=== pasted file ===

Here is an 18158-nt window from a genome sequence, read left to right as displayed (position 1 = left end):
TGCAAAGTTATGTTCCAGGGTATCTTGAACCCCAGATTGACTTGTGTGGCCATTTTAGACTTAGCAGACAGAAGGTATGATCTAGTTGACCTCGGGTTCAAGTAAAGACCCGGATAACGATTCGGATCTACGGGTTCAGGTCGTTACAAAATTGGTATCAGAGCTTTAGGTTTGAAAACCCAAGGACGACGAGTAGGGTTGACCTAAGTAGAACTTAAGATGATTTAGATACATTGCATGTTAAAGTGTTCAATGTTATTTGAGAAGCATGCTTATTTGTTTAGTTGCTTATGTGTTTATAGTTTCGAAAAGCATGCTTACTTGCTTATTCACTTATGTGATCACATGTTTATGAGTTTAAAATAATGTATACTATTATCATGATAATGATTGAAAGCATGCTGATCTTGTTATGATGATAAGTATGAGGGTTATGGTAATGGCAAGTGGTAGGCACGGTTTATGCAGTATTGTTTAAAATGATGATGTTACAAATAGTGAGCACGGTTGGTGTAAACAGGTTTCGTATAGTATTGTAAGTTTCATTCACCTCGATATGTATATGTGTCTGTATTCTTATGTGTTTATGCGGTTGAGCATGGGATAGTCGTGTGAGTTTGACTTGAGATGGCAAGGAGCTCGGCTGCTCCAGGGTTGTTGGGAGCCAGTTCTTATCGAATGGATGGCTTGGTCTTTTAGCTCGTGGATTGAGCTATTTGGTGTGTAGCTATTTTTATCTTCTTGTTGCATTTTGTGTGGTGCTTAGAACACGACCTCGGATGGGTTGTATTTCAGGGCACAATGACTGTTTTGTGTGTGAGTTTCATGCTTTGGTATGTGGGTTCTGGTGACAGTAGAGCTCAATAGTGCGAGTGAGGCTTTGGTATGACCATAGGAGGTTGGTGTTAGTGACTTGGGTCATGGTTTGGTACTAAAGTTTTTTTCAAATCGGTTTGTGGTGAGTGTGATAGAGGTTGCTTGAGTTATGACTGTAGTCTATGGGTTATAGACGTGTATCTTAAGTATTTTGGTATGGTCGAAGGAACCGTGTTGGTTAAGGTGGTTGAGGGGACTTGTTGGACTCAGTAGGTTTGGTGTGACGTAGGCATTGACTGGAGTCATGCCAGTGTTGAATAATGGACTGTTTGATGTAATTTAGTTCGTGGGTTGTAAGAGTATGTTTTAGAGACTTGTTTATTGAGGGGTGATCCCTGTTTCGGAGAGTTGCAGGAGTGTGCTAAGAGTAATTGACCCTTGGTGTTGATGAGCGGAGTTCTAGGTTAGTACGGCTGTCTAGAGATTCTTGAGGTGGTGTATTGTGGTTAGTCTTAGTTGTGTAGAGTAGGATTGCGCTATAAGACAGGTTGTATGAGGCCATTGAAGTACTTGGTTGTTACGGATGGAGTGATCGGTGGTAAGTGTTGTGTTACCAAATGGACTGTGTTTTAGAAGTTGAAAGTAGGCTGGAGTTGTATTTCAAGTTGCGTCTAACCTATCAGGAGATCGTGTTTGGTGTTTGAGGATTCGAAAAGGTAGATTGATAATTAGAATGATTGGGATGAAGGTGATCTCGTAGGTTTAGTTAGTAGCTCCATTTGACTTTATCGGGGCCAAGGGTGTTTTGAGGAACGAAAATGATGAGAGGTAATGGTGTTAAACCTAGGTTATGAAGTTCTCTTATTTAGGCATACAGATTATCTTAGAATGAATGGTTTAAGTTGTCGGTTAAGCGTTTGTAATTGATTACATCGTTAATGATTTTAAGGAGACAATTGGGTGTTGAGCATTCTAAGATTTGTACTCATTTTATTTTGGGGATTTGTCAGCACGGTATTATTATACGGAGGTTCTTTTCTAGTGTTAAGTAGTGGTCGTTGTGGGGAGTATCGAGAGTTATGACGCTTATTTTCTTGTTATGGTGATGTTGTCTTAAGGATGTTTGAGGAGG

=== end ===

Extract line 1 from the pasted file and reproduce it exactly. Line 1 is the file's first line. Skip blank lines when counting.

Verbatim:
Here is an 18158-nt window from a genome sequence, read left to right as displayed (position 1 = left end):